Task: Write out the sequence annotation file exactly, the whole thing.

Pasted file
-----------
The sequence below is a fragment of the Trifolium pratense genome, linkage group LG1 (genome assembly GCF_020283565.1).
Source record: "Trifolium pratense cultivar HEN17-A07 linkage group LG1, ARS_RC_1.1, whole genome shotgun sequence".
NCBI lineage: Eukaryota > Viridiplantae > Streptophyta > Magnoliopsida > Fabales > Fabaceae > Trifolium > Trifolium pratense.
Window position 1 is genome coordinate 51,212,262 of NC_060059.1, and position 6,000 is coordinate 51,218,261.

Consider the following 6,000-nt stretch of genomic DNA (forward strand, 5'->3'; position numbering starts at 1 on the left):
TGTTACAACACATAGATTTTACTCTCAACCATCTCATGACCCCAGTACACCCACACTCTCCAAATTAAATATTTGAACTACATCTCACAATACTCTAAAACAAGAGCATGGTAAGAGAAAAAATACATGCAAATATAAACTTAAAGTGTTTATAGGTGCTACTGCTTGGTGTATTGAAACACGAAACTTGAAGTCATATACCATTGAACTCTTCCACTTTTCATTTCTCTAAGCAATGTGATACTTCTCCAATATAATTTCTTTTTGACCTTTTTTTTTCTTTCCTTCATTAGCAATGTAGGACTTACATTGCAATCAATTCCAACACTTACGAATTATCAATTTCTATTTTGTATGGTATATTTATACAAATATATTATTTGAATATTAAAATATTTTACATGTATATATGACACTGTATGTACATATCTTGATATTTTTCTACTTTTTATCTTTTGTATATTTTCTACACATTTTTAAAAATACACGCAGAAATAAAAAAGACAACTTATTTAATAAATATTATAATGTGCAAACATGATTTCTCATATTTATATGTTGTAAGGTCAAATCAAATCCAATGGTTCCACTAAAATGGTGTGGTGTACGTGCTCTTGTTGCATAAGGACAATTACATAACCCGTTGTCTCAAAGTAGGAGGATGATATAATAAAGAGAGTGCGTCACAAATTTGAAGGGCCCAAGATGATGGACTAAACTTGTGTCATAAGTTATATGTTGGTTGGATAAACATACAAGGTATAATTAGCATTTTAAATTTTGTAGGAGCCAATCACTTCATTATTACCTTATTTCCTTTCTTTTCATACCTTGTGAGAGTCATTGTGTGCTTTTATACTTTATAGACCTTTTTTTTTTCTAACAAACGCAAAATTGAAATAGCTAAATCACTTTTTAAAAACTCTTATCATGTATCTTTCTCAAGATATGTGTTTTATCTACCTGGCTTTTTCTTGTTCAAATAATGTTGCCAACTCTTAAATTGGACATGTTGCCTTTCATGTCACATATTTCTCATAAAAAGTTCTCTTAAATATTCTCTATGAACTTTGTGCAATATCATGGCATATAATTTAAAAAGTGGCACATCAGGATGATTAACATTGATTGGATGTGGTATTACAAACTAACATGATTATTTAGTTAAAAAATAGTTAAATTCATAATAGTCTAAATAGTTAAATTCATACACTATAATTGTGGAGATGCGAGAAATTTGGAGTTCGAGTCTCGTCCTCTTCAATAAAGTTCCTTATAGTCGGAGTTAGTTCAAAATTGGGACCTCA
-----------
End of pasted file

The sequence below is a fragment of the Trifolium pratense genome, linkage group LG1 (genome assembly GCF_020283565.1).
Source record: "Trifolium pratense cultivar HEN17-A07 linkage group LG1, ARS_RC_1.1, whole genome shotgun sequence".
NCBI lineage: Eukaryota > Viridiplantae > Streptophyta > Magnoliopsida > Fabales > Fabaceae > Trifolium > Trifolium pratense.
Window position 1 is genome coordinate 51,212,262 of NC_060059.1, and position 6,000 is coordinate 51,218,261.

Consider the following 6,000-nt stretch of genomic DNA (forward strand, 5'->3'; position numbering starts at 1 on the left):
TGTTACAACACATAGATTTTACTCTCAACCATCTCATGACCCCAGTACACCCACACTCTCCAAATTAAATATTTGAACTACATCTCACAATACTCTAAAACAAGAGCATGGTAAGAGAAAAAATACATGCAAATATAAACTTAAAGTGTTTATAGGTGCTACTGCTTGGTGTATTGAAACACGAAACTTGAAGTCATATACCATTGAACTCTTCCACTTTTCATTTCTCTAAGCAATGTGATACTTCTCCAATATAATTTCTTTTTGACCTTTTTTTTTCTTTCCTTCATTAGCAATGTAGGACTTACATTGCAATCAATTCCAACACTTACGAATTATCAATTTCTATTTTGTATGGTATATTTATACAAATATATTATTTGAATATTAAAATATTTTACATGTATATATGACACTGTATGTACATATCTTGATATTTTTCTACTTTTTATCTTTTGTATATTTTCTACACATTTTTAAAAATACACGCAGAAATAAAAAAGACAACTTATTTAATAAATATTATAATGTGCAAACATGATTTCTCATATTTATATGTTGTAAGGTCAAATCAAATCCAATGGTTCCACTAAAATGGTGTGGTGTACGTGCTCTTGTTGCATAAGGACAATTACATAACCCGTTGTCTCAAAGTAGGAGGATGATATAATAAAGAGAGTGCGTCACAAATTTGAAGGGCCCAAGATGATGGACTAAACTTGTGTCATAAGTTATATGTTGGTTGGATAAACATACAAGGTATAATTAGCATTTTAAATTTTGTAGGAGCCAATCACTTCATTATTACCTTATTTCCTTTCTTTTCATACCTTGTGAGAGTCATTGTGTGCTTTTATACTTTATAGACCTTTTTTTTTTCTAACAAACGCAAAATTGAAATAGCTAAATCACTTTTTAAAAACTCTTATCATGTATCTTTCTCAAGATATGTGTTTTATCTACCTGGCTTTTTCTTGTTCAAATAATGTTGCCAACTCTTAAATTGGACATGTTGCCTTTCATGTCACATATTTCTCATAAAAAGTTCTCTTAAATATTCTCTATGAACTTTGTGCAATATCATGGCATATAATTTAAAAAGTGGCACATCAGGATGATTAACATTGATTGGATGTGGTATTACAAACTAACATGATTATTTAGTTAAAAAATAGTTAAATTCATAATAGTCTAAATAGTTAAATTCATACACTATAATTGTGGAGATGCGAGAAATTTGGAGTTCGAGTCTCGTCCTCTTCAATAAAGTTCCTTATAGTCGGAGTTAGTTCAAAATTGGGACCTCA